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This Month in Exploration - June
Visit "This Month in Exploration" every month to find out how aviation and space exploration have changed throughout the years, improving life for humans on Earth and in space. While reflecting on the events that led to NASA's formation and its rich history of accomplishments, "This Month in Exploration" will reveal where the agency is leading us -- to the moon, Mars and beyond.

An X-15 rocket plane An X-15 rocket plane shown with two external fuel tanks. Credit: NASA 100 Years Ago

June 5, 1909: John Berry and Paul McCullough won the first U.S. National Balloon Race. The race covered 377.9 miles from the Indianapolis Motor Speedway in Indianapolis to Fort Payne, Ala. It was the first competitive event to take place at the Indianapolis race track.

80 Years Ago

June 27-29, 1929: Captain Frank Hawks broke transcontinental speed records from East to West and West to East flying the Lockheed Air Express. Taking off from Roosevelt Field at Long Island, N.Y., on June 27, he flew nonstop to Los Angeles in the record time of 18 hours and 10 minutes. The plane was refueled, and with only 7.5 hours to rest, Hawks flew back to New York, landing 17 hours and 36 minutes later.

75 Years Ago

June 12, 1934: The Air Mail Act of 1934, which included a provision for the appointment of a Federal Aviation commission, was signed by President Franklin D. Roosevelt during a congressional investigation that the press dubbed the "Air Mail Fiasco," an alleged scandal involving the Postmaster General and airline executives. Though the scandal was a public relations nightmare for the Herbert Hoover and Roosevelt presidential administrations, it resulted in the growth of the airline industry and the modernization of the Air Corps.

65 Years Ago

Gossamer Albatross gliderTesting the Gossamer Albatross. Credit: NASA June 5, 1944: Boeing's B-29 → Superfortress, a heavy bomber well-known for carrying the atomic bombs that destroyed Nagasaki and Hiroshima, flew its first combat mission during World War II. The mission, which launched from India, involved bombing the railroad shops in Bangkok.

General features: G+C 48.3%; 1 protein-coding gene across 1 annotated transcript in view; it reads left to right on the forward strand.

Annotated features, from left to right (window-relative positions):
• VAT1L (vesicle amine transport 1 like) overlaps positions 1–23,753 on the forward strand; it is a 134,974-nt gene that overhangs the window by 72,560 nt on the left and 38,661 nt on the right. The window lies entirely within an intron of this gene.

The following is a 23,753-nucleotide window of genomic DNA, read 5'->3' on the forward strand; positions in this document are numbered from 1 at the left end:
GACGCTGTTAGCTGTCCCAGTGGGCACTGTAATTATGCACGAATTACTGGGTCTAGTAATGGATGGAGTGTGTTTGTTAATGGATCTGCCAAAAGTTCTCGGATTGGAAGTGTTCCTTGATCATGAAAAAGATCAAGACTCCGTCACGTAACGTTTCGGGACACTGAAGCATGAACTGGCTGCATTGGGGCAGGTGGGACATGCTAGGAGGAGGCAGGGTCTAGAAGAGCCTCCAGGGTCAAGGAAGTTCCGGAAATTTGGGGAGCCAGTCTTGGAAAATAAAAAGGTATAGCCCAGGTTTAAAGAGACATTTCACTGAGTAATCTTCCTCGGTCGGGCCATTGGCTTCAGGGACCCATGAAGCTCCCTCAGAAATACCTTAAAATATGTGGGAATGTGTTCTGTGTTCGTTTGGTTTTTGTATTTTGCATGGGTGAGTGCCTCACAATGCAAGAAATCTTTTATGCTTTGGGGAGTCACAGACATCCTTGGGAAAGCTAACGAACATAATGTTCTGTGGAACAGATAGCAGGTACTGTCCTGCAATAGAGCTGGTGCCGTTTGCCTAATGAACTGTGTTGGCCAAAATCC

June 6, 1944: Western Allies landed in northern France, marking World War II's historical D-Day. The Allied invasion of France was spearheaded by paratrooper drops and assault glider landings.

50 Years Ago

June 8, 1959: Scott Crossfield made the first unpowered glide flight in the NASA/Department of Defense X-15 hypersonic research program. This program contributed to the development of NASA's spaceflight programs, from Mercury to the space shuttle.

40 Years Ago

June 5, 1969: The Tupolev Tu-144 supersonic airliner became the first aircraft of its class to fly through the sound barrier when it exceeded Mach 1 at a height of 36,000 feet.

35 Years Ago

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June 25, 1974: The Soviet Salyut-3 space station launched from Baikonur. The station was the first to be equipped with water-recycling facilities and was noted for the first use of unmanned re-entry capsules.

30 Years Ago

June 12, 1979: The first manpowered flight across the English Channel took off from Folkestone, England, arriving at Cap Gris Nez France in 2 hours, 55 minutes. Piloted by Bryan Allen and tested by NASA, the Gossamer Albatross was a pedaled glider that weighed only 70 pounds and was part of a research project in low-speed flight.

25 Years Ago

June 13, 1984: The U.S. Air Force successfully placed NavStar-9 into orbit. It was the ninth satellite of the first generation of the GPS navigation system. NavStar-9 was launched from the Western Space and Missile Center.

The Starshine 3 satelliteThe Starshine 3 satellite at the U.S. Naval Research Laboratory. Credit: Michael A. Savell and Gayle R. Fullerton 20 Years Ago

June 5, 1989: The huge Antonov An-225 Mriya flew to the Paris Le Bourget airport for the 1989 Paris Air Show. It carried the Soviet Shuttle Buran on its back. When it took off from Kiev to fly to Paris, the combination's takeoff weight was about 617 tons, the greatest weight ever lifted into the air.

15 Years Ago

June 26, 1994: After a journey of almost four years, Ulysses → became the first spacecraft to reach a polar region of the sun when it passed over its southern polar area to measure the solar wind and magnetic field.

Ten Years Ago

June 5, 1999: Canadian astronaut Julie Payette released The Student Tracked Atmospheric Research Satellite Heuristic International Networking Experiment (STARSHINE 1) → during the space shuttle Discovery mission STS-96. Measuring 48 centimeters in diameter, the spherical satellite was studded with 878 tiny mirrors, which were polished by school children in Zimbabwe, Pakistan and 16 other countries. Some 25,000 high school students around the world tracked the reflector during twilight hours. It was the first of a series of such experiments.

Present Day

June 13, 2009: NASA will launch space shuttle Endeavour, beginning mission STS-127. The crew will deliver the final components of Japan's Kibo laboratory to the International Space Station.

June 17, 2009: NASA will launch the Lunar Reconnaissance Orbiter (LRO) and Lunar CRater Observing and Sensing Satellite (LCROSS) aboard an Atlas V rocket. LRO is a robotic scout that will gather crucial data on the lunar environment to help astronauts prepare for long-duration lunar expeditions. LCROSS will search for proof of the presence or absence of water ice in craters on the moon's north and south poles.

Lee A. Jackson (Analex Corporation)

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